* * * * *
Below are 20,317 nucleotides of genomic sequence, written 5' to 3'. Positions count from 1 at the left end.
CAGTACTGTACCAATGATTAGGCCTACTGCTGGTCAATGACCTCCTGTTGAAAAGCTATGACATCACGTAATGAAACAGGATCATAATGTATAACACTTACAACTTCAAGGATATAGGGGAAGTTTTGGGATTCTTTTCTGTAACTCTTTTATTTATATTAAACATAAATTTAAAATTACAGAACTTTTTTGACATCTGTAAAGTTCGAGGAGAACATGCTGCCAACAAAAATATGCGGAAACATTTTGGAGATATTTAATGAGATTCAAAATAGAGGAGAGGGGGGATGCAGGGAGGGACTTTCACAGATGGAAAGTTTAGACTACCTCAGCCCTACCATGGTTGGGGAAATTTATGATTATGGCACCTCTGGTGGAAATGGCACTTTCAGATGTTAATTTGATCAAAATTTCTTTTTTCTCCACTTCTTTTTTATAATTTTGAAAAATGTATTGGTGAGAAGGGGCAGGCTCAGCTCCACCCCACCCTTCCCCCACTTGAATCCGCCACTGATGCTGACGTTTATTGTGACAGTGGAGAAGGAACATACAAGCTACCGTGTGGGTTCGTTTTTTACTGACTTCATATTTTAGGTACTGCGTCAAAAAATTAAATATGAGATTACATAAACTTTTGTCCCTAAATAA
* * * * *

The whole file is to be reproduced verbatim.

Below are 20,317 nucleotides of genomic sequence, written 5' to 3'. Positions count from 1 at the left end.
CAGTACTGTACCAATGATTAGGCCTACTGCTGGTCAATGACCTCCTGTTGAAAAGCTATGACATCACGTAATGAAACAGGATCATAATGTATAACACTTACAACTTCAAGGATATAGGGGAAGTTTTGGGATTCTTTTCTGTAACTCTTTTATTTATATTAAACATAAATTTAAAATTACAGAACTTTTTTGACATCTGTAAAGTTCGAGGAGAACATGCTGCCAACAAAAATATGCGGAAACATTTTGGAGATATTTAATGAGATTCAAAATAGAGGAGAGGGGGGATGCAGGGAGGGACTTTCACAGATGGAAAGTTTAGACTACCTCAGCCCTACCATGGTTGGGGAAATTTATGATTATGGCACCTCTGGTGGAAATGGCACTTTCAGATGTTAATTTGATCAAAATTTCTTTTTTCTCCACTTCTTTTTTATAATTTTGAAAAATGTATTGGTGAGAAGGGGCAGGCTCAGCTCCACCCCACCCTTCCCCCACTTGAATCCGCCACTGATGCTGACGTTTATTGTGACAGTGGAGAAGGAACATACAAGCTACCGTGTGGGTTCGTTTTTTACTGACTTCATATTTTAGGTACTGCGTCAAAAAATTAAATATGAGATTACATAAACTTTTGTCCCTAAATAA